The U.S. Centers for Medicare and Medicaid Services wrote to the head of Oklahoma's Medicaid agency that it has determined the federal government is entitled to part of Oklahoma's proceeds.
The June 12 letter from CMS' regional director Bill Brooks also seeks detailed information from the Oklahoma Health Care Authority and warns that failure to return a portion of the settlement money could result in the withholding of federal funds. Medicaid is jointly funded by the federal government and states.
Details of the letter were first reported Thursday by The Washington Post.
The Oklahoma Health Care Authority requested a 90-day extension from CMS to provide the federal agency with the requested information, and that request was granted this week, giving the state until Oct. 12 to provide its response.
A spokesman for Attorney General Mike Hunter says his office is reviewing the CMS request. Spokesman Alex Gerszewski also said the federal government's request won't affect state revenue.
It's not clear how much of the state's settlement the federal government is seeking or where the money would come from. Oklahoma's settlement in March with Purdue, the maker of OxyContin, and the company's controlling family called for nearly $200 million to go into a trust for the creation of a National Center for Addiction Studies and Treatment at Oklahoma State University in Tulsa. Private attorneys who handled the case for Oklahoma received about $60 million, while an additional $12.5 million was earmarked for local governments.
CMS says it is entitled to a portion of the funds under a provision of the federal Social Security Act that applies to money recovered by the state. A CMS spokesman says anytime the agency becomes aware of a settlement that might involve a Medicaid overpayment, the agency works with states to determine what portion may need to be returned to the federal government.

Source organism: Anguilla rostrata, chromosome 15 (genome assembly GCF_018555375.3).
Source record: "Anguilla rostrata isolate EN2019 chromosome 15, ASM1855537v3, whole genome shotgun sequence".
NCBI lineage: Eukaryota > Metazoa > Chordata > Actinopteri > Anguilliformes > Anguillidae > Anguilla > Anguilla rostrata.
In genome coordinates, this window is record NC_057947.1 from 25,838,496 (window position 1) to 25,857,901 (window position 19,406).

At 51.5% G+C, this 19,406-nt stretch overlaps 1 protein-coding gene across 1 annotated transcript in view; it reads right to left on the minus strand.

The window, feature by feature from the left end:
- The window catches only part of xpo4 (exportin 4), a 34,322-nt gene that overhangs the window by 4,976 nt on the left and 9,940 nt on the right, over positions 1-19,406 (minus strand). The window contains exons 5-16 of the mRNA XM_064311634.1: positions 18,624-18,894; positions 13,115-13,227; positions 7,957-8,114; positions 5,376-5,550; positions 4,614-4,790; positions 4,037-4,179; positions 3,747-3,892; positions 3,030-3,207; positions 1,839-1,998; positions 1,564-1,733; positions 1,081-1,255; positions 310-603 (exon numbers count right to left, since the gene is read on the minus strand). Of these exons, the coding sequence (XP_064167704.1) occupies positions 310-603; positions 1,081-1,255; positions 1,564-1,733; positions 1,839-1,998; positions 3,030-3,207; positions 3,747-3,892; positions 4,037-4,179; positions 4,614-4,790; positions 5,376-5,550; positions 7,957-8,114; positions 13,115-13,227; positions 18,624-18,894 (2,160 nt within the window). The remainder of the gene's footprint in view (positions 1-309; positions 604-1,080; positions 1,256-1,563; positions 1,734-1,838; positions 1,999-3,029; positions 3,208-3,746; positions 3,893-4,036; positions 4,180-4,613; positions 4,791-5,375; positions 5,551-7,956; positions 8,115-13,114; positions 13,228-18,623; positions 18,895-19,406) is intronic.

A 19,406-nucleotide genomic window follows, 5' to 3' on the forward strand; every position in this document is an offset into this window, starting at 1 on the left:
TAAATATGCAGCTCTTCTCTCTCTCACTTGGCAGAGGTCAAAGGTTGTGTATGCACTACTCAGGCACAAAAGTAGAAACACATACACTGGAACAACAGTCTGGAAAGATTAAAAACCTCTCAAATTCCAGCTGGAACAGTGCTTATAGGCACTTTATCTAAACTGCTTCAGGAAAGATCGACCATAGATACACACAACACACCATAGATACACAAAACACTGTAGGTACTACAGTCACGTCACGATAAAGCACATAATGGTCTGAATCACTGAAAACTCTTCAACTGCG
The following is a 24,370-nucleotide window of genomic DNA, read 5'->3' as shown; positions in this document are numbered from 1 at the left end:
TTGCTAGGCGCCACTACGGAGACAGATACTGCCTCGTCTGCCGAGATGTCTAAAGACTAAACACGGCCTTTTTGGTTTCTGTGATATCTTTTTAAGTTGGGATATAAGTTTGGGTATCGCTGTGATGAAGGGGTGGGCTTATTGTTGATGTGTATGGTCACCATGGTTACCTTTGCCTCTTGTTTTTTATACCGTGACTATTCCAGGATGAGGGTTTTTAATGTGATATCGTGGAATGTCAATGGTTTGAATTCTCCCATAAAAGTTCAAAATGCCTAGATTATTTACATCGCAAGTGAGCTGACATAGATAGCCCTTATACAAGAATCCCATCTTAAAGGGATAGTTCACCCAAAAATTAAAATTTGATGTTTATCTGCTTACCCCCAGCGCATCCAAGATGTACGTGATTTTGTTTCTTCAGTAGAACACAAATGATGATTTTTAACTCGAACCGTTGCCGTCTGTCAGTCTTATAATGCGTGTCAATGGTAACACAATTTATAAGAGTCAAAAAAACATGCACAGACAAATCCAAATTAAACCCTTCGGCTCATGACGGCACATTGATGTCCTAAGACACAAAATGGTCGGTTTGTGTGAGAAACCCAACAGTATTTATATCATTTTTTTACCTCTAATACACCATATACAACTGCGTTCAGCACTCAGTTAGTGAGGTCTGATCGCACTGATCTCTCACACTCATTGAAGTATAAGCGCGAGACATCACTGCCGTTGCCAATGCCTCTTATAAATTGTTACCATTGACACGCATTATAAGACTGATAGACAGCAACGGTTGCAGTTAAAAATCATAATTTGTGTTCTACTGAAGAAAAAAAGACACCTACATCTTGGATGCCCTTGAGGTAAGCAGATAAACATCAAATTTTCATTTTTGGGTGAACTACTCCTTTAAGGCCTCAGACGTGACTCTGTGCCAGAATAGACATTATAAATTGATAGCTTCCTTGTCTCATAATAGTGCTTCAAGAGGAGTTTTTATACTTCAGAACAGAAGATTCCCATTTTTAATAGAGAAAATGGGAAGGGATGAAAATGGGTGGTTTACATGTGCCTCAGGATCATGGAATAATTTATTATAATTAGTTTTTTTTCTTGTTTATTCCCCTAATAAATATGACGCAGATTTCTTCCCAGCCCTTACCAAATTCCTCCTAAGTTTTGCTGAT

Federal agencies requesting a portion of such money is not unprecedented. In 2015, the federal government received half of a $1.375 billion settlement agreement with the rating agency Standard & Poor's Financial Services LLC, but in that case the U.S. Department of Justice was involved in the lawsuit, along with 19 states and the District of Columbia.
The letter did not reference Oklahoma's $85 million settlement with Israeli-owned Teva Pharmaceuticals or the state's ongoing public nuisance lawsuit against consumer products giant Johnson & Johnson. Witnesses for the state have suggested the cost of abating the opioid crisis in Oklahoma could be as much as $17.5 billion over the next 30 years.
The idea the state could be on the hook to pay millions of dollars to the federal government didn't sit well with Oklahoma state Rep. Mark McBride, R-Moore.
"As far as I'm concerned, that's the state's money," said McBride, one of several lawmakers critical of the way the Purdue settlement was structured. "It seems like the federal government is seeing that the attorney general won with these two settlements, and now they have their hand out, and I think that's just wrong."
After the Purdue settlement was announced, the Oklahoma Legislature approved a new law clarifying that any settlement proceeds go directly into the state treasury.